Terence Davies’ Emily Dickinson biopic is witty and beautifully shot. A Quiet Passion is a sincere portrait of the poet.
Young Emily Dickinson’s views are at odds with the teachings of her religious school. As she grows up, her love of writing poetry grows, as does her reluctance to confirm to the social mores of the period…
Writer-director Terence Davies delivers a thoughtful period drama in his depiction of the life of Emily Dickinson. A Quiet Passion is beautifully composed, from the exquisite camera work and art direction, to a pleasing script. Davies admiration for his subject matter shine through.
The film begins on Emily as a teenage girl, leaving her school to return to the family home. It then jumps forward to her life as an adult. Davies litters the film with Dickinson’s poetry, relating her words to different occasions in her life. It is a lovely way to tell her story, whilst reminding viewers of the beauty of her poetry. The script is absolutely fantastic. The film sparkles with wit, and the language is expressive throughout.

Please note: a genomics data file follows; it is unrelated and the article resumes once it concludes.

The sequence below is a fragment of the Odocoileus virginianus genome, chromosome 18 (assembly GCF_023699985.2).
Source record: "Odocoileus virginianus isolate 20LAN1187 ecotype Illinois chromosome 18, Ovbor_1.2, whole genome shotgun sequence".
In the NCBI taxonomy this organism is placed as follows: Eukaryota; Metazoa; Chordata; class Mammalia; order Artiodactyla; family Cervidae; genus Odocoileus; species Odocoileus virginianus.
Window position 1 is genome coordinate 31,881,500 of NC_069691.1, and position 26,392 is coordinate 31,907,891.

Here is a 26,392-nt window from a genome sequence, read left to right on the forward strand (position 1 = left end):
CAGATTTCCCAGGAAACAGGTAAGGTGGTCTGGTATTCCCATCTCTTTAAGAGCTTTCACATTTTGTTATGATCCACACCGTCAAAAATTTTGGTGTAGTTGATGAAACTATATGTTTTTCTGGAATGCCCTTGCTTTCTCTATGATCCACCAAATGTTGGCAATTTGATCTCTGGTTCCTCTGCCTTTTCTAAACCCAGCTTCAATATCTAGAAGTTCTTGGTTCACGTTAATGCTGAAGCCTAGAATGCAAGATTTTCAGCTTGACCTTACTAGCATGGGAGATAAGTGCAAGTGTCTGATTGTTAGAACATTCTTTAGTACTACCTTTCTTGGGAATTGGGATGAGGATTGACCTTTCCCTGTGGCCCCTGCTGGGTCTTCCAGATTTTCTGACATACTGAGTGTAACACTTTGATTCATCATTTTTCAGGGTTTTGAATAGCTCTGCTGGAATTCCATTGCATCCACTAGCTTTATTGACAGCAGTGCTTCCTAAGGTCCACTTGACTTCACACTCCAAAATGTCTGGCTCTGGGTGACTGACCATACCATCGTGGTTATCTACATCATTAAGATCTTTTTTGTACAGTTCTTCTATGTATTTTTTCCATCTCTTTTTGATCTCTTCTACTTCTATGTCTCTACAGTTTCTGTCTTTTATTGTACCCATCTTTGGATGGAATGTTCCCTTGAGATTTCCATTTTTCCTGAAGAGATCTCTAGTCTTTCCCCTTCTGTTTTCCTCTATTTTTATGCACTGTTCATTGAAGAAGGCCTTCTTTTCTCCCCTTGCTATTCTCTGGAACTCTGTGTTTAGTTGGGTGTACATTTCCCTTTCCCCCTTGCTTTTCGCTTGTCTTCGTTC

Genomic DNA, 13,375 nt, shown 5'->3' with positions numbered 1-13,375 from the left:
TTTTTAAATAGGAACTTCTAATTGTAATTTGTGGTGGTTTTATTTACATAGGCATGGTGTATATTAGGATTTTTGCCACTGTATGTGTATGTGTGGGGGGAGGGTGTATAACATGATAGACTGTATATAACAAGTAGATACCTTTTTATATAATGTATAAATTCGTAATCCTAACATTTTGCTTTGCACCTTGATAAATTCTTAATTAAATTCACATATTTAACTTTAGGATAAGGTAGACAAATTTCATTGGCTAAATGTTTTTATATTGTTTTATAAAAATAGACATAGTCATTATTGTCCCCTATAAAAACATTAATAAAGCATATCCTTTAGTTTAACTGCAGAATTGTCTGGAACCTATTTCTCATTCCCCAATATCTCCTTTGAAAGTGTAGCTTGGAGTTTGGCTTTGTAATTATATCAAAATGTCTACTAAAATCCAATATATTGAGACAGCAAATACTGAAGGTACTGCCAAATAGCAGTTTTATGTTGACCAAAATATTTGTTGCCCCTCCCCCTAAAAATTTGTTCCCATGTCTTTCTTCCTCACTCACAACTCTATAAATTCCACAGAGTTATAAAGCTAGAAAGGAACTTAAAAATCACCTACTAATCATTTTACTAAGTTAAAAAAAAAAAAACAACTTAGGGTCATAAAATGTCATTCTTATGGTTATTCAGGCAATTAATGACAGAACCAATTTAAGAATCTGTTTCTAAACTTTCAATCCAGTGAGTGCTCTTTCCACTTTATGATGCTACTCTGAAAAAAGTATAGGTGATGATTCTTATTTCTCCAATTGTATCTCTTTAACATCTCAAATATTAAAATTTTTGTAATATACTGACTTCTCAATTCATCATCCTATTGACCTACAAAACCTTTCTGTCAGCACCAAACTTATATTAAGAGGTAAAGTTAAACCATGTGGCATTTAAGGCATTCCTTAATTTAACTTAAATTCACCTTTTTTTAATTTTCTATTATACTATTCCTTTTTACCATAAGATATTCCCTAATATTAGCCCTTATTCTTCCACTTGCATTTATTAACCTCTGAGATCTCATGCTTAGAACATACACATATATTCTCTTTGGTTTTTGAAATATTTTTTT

The first half of A Quiet Passion is stronger than the second half. This section features the fizz of the dialogue, which will frequently have viewers laughing. The second half of the film is bleaker, lacking some of the enjoyment of the first. Although the conveys the change in outlook and the life events of the protagonist, this part of the film feels rather leaden.
Davies beautifully films A Quiet Passion. There are many nice touches, such as the panning shots. The ageing portraits in particular are wonderful to see. The costumes and sets are also great. The score is almost as beautiful as the visuals. Cynthia Nixon delivers a convincing performance as Dickinson. She captures a progressive sense of pessimism which feels most authentic. Jennifer Ehle is also great, as is Catherine Bailey. Keith Carradine’s straight faced delivery also works well.
A Quiet Passion is a lovingly crafted portrait of Emily Dickinson, for the most part doing the beauty of her words justice.